Eternal Darkness plays a variation, where the Big Bad Pious Augustus often masquerades as a human called Paul or Philippe Augustine.
Kagetsu Tohya reveals that unlike the other nightmares, Arcueid's cannot take form like Dark Elesia or Nanaya. Why? Because it's the Crimson Moon and can't take her over... yet. Shiki has a long talk with it under the impression that it's some alternate form of Arcueid, which is kind of true. After awhile it's not only glaringly obvious that this is not Arcueid. it's even admitted as much. It's much more morally ambiguous than the Devil, but it did try to crash the moon into the Earth at one point.
In Grim Grimoire, one of the teachers is a Tall, Dark and Snarky devil, who doesn't hide that he's a devil at all. And as it turns out, there was an extremely strong horrible demon trapped in the school as well. Who knew?
However, he subverts parts of this in that his given name, Advocat, doesn't allude at all to his real name Mephistopheles. Yes, thatMephistopheles. Luckily he's actually True Neutral and doesn't directly involve himself (and when he does, it's usually to help Lillet Blan in a small way).
The protagonist of Ace Combat Zero: The Belkan War goes by the callsign Cipher of the Galm (Garm) Team of the 66th Division of the 6th Air Force, and gains the title Demon Lord of the Round Table.
The story of Sacrifice is set in flashback form with main character Eldred telling the tale of the world's destruction at the hands of Omnicidal Maniac Marduk to the blind sage Mithras. Once you've cleared out the first nine levels and is done with the backstory, the last, tenth level... well, what trope are you on again?
A rather strange example of Moral Guardians meddling with the game, The North American version Star Ocean 3 features a character named Luther. His name is Lucifer in the Japanese version. The weird part is that the game really has no particular reason to make such a change. Religion in general, fictional or otherwise, is avoided.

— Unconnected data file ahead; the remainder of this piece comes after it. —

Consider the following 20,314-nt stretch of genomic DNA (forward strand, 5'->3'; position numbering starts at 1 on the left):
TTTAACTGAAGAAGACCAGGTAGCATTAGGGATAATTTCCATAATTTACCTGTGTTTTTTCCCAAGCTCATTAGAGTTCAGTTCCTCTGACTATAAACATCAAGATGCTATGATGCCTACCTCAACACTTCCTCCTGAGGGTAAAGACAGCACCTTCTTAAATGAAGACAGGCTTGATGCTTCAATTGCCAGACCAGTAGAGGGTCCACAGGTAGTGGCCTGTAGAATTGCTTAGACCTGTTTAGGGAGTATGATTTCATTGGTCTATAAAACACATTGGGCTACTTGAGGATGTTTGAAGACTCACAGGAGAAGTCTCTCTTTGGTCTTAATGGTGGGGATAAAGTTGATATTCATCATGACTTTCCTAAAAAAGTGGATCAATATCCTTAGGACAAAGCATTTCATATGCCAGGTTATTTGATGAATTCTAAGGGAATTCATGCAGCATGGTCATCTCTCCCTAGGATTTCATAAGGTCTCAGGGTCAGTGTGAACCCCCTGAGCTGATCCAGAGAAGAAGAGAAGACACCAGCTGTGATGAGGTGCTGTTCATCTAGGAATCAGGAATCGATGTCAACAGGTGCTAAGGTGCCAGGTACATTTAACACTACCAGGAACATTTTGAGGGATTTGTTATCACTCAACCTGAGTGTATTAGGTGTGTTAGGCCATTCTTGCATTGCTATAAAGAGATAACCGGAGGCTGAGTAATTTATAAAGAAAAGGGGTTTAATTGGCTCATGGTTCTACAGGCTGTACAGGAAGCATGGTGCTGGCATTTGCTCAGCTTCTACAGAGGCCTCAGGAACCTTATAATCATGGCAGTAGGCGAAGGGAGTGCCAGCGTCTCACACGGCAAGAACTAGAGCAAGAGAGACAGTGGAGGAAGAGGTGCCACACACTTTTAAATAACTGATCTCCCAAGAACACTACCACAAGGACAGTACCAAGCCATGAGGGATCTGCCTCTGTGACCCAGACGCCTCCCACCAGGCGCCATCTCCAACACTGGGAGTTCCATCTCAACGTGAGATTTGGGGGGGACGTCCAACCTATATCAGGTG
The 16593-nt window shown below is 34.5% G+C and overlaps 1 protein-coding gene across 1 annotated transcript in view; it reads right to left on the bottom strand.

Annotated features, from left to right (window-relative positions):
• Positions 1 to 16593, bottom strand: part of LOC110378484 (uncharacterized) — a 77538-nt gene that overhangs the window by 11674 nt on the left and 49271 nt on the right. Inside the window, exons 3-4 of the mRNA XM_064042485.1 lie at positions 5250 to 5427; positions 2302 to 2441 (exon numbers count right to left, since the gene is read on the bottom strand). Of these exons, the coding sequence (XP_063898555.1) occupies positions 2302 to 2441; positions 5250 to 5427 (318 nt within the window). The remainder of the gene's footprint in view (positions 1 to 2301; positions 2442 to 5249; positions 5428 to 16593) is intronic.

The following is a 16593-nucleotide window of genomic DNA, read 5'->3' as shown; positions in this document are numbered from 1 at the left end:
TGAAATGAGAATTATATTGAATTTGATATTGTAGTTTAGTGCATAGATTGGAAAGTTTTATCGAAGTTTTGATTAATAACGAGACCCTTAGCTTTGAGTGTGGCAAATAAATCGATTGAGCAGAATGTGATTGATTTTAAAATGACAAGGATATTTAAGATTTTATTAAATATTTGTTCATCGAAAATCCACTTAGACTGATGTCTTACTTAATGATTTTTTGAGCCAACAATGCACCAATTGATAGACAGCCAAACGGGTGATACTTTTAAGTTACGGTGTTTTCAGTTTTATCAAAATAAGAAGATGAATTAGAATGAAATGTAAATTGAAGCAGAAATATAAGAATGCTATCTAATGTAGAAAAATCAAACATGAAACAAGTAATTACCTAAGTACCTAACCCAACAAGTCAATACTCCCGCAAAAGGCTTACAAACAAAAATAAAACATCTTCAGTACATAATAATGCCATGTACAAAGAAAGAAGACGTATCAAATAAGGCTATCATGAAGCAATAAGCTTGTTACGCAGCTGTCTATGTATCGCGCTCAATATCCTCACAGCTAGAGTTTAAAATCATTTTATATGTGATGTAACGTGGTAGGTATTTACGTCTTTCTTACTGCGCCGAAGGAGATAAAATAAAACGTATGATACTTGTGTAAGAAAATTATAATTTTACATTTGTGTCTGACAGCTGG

In general, however, while specific religious themes aren't harped on, MANY names of antagonists were changed in most Star Ocean games for localizations. For instance, Azazel, the original JP name for a SO3 antagonist, was changed to Azazer, as the original refers to a fallen angel of Abrahamic lore, and most of the Ten Wise Men from SO2 had similar changes to avoid sounding overtly religious.
The PSP port rendered them back to the original names. As for Lucifer/Luther, it could also be a subtle Take That to the Moral Guardians by giving the comparison the Luther being related to Martin Luther, the man who kicked off the protestant reformation. Add in the most Moral Guardians are Protestant...
Castlevania: Curse of Darkness has a priest named Zead who occasionally advises Hector, who turns out in the end to be Death. He uses the Sdrawkcab Name approach, but to add a twist, he reverses the Japanese pronunciation of his English name.
In all the IF routes in Sengoku Rance, a woman named Keikoku with long pink hair that has flower patterns on it shows up. Eventually, one way or another she is revealed as being some sort of evil figure. It's actually difficult to figure out exactly what she is, though. She isn't human, she's not a demon and she isn't a youkai.
One of these appears in the World of Warcraft raid instance Ulduar, a vast prison built to contain the Old God Yogg-Saron. Throughout the instance, players hear the voice of Sara, a vrykul woman trapped by minions of Yogg-Saron, calling out to them to help her. When they reach him, Sara spends the first phase of the fight helping and encouraging the players... and reveals in the second phase that she's really an avatar of the Old God himself. She'd lured the players down through the prison to unlock all the gates and break the final bonds holding him in place.
In Demonbane, there's a mysterious woman call herself Nya. As story progress, player can see her face briefly change to demonic being with three burning eyes. Eventually, it's reveal that she's Nyarlathotep. It appear again as Father Ny in the Elder Gods ending and as Nyarla in prequel novel.